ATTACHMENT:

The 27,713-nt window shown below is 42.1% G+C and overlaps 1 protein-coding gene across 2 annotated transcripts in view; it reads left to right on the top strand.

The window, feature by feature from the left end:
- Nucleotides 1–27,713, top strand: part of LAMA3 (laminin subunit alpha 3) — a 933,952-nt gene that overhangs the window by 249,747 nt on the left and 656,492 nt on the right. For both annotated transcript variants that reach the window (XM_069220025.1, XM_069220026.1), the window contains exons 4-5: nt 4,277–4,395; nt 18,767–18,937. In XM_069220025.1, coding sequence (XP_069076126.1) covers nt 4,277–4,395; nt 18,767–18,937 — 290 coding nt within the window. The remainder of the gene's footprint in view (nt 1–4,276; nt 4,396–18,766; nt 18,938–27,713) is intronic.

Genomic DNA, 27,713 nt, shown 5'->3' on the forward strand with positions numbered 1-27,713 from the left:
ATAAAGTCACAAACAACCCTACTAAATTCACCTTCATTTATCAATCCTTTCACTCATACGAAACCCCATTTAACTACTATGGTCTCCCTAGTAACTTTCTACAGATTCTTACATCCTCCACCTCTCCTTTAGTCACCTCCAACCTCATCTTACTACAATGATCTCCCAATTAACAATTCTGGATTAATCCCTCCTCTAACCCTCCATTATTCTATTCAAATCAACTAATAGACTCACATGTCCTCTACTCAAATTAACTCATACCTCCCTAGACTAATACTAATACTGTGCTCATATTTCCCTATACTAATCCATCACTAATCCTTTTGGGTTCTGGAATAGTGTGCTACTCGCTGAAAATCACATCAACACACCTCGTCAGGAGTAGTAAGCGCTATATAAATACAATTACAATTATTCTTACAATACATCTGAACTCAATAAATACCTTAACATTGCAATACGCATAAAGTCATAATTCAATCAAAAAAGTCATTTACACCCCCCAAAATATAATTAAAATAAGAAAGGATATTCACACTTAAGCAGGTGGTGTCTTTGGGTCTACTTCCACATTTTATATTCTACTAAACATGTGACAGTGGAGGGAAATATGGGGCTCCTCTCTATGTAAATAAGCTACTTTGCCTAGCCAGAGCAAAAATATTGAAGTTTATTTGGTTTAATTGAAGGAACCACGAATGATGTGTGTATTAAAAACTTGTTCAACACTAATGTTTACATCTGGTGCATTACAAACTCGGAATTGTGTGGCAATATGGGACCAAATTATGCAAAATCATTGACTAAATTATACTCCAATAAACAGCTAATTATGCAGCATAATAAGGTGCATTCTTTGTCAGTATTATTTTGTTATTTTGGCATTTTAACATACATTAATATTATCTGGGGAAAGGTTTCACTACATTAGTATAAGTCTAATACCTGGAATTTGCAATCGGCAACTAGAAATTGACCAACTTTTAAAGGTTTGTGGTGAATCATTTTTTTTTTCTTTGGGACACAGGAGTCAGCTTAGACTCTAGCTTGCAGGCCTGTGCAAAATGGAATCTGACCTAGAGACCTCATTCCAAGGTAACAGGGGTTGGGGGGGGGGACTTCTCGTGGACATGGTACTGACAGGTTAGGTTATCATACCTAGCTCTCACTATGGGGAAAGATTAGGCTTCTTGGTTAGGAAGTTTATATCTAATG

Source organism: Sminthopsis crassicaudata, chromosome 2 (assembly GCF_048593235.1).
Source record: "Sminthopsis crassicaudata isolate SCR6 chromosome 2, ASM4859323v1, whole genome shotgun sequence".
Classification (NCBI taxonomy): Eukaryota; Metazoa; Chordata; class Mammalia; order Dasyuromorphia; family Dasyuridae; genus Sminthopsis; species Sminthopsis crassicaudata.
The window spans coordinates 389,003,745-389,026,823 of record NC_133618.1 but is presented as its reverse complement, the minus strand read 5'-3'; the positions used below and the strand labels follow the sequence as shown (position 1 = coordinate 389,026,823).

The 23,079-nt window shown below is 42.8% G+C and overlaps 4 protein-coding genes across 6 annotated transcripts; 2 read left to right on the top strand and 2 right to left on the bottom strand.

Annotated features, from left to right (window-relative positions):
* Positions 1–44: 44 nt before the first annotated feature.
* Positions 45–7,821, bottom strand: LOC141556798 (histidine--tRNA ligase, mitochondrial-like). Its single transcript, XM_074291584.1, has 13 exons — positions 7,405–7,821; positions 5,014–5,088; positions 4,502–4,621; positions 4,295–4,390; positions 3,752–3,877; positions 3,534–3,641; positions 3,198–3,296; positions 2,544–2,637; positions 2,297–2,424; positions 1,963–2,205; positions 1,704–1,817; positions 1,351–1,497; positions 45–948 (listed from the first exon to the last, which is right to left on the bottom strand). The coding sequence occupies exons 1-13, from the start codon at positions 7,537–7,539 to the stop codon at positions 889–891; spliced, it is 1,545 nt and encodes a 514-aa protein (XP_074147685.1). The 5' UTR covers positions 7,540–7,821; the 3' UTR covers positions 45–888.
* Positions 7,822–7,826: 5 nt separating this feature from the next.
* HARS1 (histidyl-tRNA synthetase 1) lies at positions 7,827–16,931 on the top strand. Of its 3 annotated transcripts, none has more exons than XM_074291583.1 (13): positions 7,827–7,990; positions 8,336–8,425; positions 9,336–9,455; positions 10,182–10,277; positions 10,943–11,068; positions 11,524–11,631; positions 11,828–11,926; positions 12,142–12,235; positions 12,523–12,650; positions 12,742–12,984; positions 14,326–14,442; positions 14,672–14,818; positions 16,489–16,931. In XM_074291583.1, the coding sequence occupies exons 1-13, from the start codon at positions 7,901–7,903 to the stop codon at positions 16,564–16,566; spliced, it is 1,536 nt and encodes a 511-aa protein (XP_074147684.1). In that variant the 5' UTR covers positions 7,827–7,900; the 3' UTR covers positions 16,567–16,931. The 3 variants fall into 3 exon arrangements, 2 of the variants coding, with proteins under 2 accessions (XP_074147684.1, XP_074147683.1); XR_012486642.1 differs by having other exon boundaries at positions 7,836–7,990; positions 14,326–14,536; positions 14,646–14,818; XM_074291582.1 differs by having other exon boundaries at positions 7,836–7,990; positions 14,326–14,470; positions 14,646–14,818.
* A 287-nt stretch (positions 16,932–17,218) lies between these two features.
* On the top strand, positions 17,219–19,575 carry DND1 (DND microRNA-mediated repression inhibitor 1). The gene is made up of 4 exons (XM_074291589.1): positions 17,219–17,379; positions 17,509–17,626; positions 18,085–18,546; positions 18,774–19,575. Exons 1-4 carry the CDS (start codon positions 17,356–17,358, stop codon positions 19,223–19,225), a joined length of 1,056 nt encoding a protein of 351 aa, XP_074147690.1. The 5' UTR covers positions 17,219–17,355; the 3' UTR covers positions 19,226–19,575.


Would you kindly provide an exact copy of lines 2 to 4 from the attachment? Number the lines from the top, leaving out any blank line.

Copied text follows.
The window, feature by feature from the left end:
- Nucleotides 1–27,713, top strand: part of LAMA3 (laminin subunit alpha 3) — a 933,952-nt gene that overhangs the window by 249,747 nt on the left and 656,492 nt on the right. For both annotated transcript variants that reach the window (XM_069220025.1, XM_069220026.1), the window contains exons 4-5: nt 4,277–4,395; nt 18,767–18,937. In XM_069220025.1, coding sequence (XP_069076126.1) covers nt 4,277–4,395; nt 18,767–18,937 — 290 coding nt within the window. The remainder of the gene's footprint in view (nt 1–4,276; nt 4,396–18,766; nt 18,938–27,713) is intronic.

Genomic DNA, 27,713 nt, shown 5'->3' on the forward strand with positions numbered 1-27,713 from the left: